Thursday, August 29, 2013

The Song Still Remains The Same: the unauthorized etymology of Led Zeppelin songs. Bring It On Home

Bring It On Home - Led Zeppelin
Bring It On Home - Sonny Boy Williamson
We are back (after a long hiatus) with our fourth installment of The Song Still Remains The Same: the unauthorized etymology of Led Zeppelin songs. You know, that little thing I do where I look at a song Led Zeppelin claims to have written, and then play you the original song...that they didn't write.

We started with Dazed and Confused
Then we looked at Whole Lotta Love.
Then we analyzed Since I've Been Lovin' You.

Today, we look at Bring It On Home.
The last song on the October 1969 release of Led Zeppelin II is a song called Bring It On Home. As you can see from the above label scan, it is a song that Jimmy Page and Robert Plant have claimed to have written. The song is a laid back blues shuffle with Robert Plant's trademark billy-goat styled vocal delivery. Plant pleads with his lover:
Bbbbaaaaabbbbbwwwaaaayyyyy. Well,  Bbbbaaaaabbbbbwwwwaaaayyyyy, I'm going to bring it on home to you. I've got my ticket, I got that load. Join up, going higher, all aboard. I'm going to take my seat, railway bag. Ooh-ch'yeah. Watch this train roll down the track. I'm going bring it on home, break it on down now to you.
Ahhh, you can hear Robert Plant's native Mississippi accent as he drawl's out his pained lyrics.

Whoa. Wait. No. That's not right. Robert Plant isn't from Mississippi, he's from the UK. And Jimmy Page wasn't an itinerant sharecropper who made his way to Chicago after World War II. How did I mess this up? Oh yeah, Jimmy Page and Robert Plant didn't write the damn blues song! They stole it.

Sonny Boy Williamson (II) recorded the Willie Dixon penned song, Bring It On Home, in January of 1963 at Chess Studios in Chicago. However, the number wasn't released on Chess Records until February of 1966, shortly after Sonny Boy Williamson's death in Helena, Arkansas in 1965.
It's undeniable that it is the same song. Lawyers for Atlantic Records agreed and settled out of court for an undisclosed sum in 1972. Subsequent pressings of the record show Willie Dixon as the composer. Only one person seems to still believe it is a different song:
The thing with Bring It On Home, there's only a tiny bit taken from Sonny Boy Williamson's version and we threw that in as a tribute to him. People say, "Oh, Bring It On Home is stolen." Well, there's only a little bit in the song that relates to anything that had gone before it. Just the end.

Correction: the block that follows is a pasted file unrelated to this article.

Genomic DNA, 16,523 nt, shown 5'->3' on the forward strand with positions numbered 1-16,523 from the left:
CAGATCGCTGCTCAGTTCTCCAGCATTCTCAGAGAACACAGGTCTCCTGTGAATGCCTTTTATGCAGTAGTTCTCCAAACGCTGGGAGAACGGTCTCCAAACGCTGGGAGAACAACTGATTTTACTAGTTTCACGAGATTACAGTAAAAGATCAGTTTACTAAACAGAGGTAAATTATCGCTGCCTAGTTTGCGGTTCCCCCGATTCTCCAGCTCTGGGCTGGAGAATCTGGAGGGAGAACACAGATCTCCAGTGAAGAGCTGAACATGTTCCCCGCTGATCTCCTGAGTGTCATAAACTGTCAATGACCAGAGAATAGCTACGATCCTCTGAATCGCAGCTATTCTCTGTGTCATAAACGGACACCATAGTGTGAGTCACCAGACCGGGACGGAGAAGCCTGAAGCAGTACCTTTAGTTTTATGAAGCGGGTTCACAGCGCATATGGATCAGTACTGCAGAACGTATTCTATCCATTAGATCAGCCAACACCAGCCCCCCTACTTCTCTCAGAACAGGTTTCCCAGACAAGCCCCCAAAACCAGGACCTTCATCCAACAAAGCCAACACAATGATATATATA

--Jimmy Page as interviewed by Dave Schulps, Trouser Press, October, 1977. 
Well, to that, I just have to say...Huh? Just a little bit? It's the same frickin' song, Jimmy. It's not just taking the shuffle, it's not just lifting a lyric or two. It's not just that it's the same title. You even have Robert Plant even imitates Sonny Boy Williamson! It's the same thing Led Zeppelin did when Robert mimicked The Small Faces' Steve Marriott with Whole Lotta Love (aka, You Need Lovin').  You make call it an homage, Misters Plant and Page, but it's not. It's standing on the shoulders of others and pushing them down in the mud. Not OK lads.

And yes, I understand that Sonny Boy Williamson tended to steal stuff another person's entire identity! But we are dealing with just one deviancy at a time here.
Listen for yourself. Let us know what you think. Until next time, we'll see you On The Flip-Side!


  1. They were dazed and confused at the time so they can be forgiven for "borrowing" a few lyrics here, lyrics on "Whole Lotta Love" (aka "You Need Love" by Willie Dixon) and pretty much all of "Dazed and Confused" ("Dazed and Confused" by Jake Holmes)...

  2. Awesome stuff Flip-Side!

  3. The other day I was listening to the Undertakers' song Think (released by Pye as a b-side in '64 in the UK) and it reminded me of the opening riff of the middle section of Led Zepelin's Bring it on Home. You can hear it at the beginning of the song and a little better at :38 here:
    Was Page a session musician here? I don't see any evidence of it. Just thought I'd put it out there.

    1. Great call, Jack. Pretty astute observation and a definite similarity.

    2. Jackie Lomax of The Undertakers just died.

  4. Meh. I'm with Jimmy Page on this one.

    1. Eh, I don't. But that's the beauty of opinions, we get to each have them.

  5. Zep stole tons of stuff. Those first three albums in particular, but even Zoso has a few ripped songs. My only quibble here is that you put it all on Jimmy Page. I think you need to hold Robert Plant responsible more too.

    1. You are 100% correct. I'll modify a sentence or two.